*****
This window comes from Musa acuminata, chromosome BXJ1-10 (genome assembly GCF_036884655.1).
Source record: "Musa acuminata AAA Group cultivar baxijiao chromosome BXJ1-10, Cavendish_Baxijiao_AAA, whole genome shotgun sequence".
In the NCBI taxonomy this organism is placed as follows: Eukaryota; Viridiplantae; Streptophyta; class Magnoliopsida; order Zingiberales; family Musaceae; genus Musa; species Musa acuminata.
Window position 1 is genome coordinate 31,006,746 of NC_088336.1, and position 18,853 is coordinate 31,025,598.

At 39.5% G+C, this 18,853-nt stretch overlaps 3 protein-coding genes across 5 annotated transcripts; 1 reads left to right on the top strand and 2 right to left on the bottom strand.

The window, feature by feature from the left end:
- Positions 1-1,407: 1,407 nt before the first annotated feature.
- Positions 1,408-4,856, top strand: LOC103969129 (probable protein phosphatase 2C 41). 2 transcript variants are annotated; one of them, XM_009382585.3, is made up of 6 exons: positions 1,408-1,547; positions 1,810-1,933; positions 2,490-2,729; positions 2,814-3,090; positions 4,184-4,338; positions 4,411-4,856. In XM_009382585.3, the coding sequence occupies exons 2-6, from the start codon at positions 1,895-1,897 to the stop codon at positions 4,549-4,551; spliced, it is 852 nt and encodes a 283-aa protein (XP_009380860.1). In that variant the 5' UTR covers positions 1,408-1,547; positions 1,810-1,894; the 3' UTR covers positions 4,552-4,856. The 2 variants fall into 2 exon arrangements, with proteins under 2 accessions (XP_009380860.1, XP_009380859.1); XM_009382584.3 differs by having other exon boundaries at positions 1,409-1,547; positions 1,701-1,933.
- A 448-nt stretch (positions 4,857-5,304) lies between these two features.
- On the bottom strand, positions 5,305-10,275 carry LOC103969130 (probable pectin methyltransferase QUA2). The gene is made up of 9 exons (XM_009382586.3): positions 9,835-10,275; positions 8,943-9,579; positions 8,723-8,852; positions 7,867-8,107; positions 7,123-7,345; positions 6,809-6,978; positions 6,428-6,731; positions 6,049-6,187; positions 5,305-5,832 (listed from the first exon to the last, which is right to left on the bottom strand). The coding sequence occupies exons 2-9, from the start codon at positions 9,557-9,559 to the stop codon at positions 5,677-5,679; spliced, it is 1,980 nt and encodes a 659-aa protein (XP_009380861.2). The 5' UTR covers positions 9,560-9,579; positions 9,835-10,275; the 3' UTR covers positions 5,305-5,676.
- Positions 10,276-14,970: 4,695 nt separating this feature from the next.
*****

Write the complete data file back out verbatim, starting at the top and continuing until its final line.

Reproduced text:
This window comes from Musa acuminata, chromosome BXJ1-10 (genome assembly GCF_036884655.1).
Source record: "Musa acuminata AAA Group cultivar baxijiao chromosome BXJ1-10, Cavendish_Baxijiao_AAA, whole genome shotgun sequence".
In the NCBI taxonomy this organism is placed as follows: Eukaryota; Viridiplantae; Streptophyta; class Magnoliopsida; order Zingiberales; family Musaceae; genus Musa; species Musa acuminata.
Window position 1 is genome coordinate 31,006,746 of NC_088336.1, and position 18,853 is coordinate 31,025,598.

At 39.5% G+C, this 18,853-nt stretch overlaps 3 protein-coding genes across 5 annotated transcripts; 1 reads left to right on the top strand and 2 right to left on the bottom strand.

The window, feature by feature from the left end:
- Positions 1-1,407: 1,407 nt before the first annotated feature.
- Positions 1,408-4,856, top strand: LOC103969129 (probable protein phosphatase 2C 41). 2 transcript variants are annotated; one of them, XM_009382585.3, is made up of 6 exons: positions 1,408-1,547; positions 1,810-1,933; positions 2,490-2,729; positions 2,814-3,090; positions 4,184-4,338; positions 4,411-4,856. In XM_009382585.3, the coding sequence occupies exons 2-6, from the start codon at positions 1,895-1,897 to the stop codon at positions 4,549-4,551; spliced, it is 852 nt and encodes a 283-aa protein (XP_009380860.1). In that variant the 5' UTR covers positions 1,408-1,547; positions 1,810-1,894; the 3' UTR covers positions 4,552-4,856. The 2 variants fall into 2 exon arrangements, with proteins under 2 accessions (XP_009380860.1, XP_009380859.1); XM_009382584.3 differs by having other exon boundaries at positions 1,409-1,547; positions 1,701-1,933.
- A 448-nt stretch (positions 4,857-5,304) lies between these two features.
- On the bottom strand, positions 5,305-10,275 carry LOC103969130 (probable pectin methyltransferase QUA2). The gene is made up of 9 exons (XM_009382586.3): positions 9,835-10,275; positions 8,943-9,579; positions 8,723-8,852; positions 7,867-8,107; positions 7,123-7,345; positions 6,809-6,978; positions 6,428-6,731; positions 6,049-6,187; positions 5,305-5,832 (listed from the first exon to the last, which is right to left on the bottom strand). The coding sequence occupies exons 2-9, from the start codon at positions 9,557-9,559 to the stop codon at positions 5,677-5,679; spliced, it is 1,980 nt and encodes a 659-aa protein (XP_009380861.2). The 5' UTR covers positions 9,560-9,579; positions 9,835-10,275; the 3' UTR covers positions 5,305-5,676.
- Positions 10,276-14,970: 4,695 nt separating this feature from the next.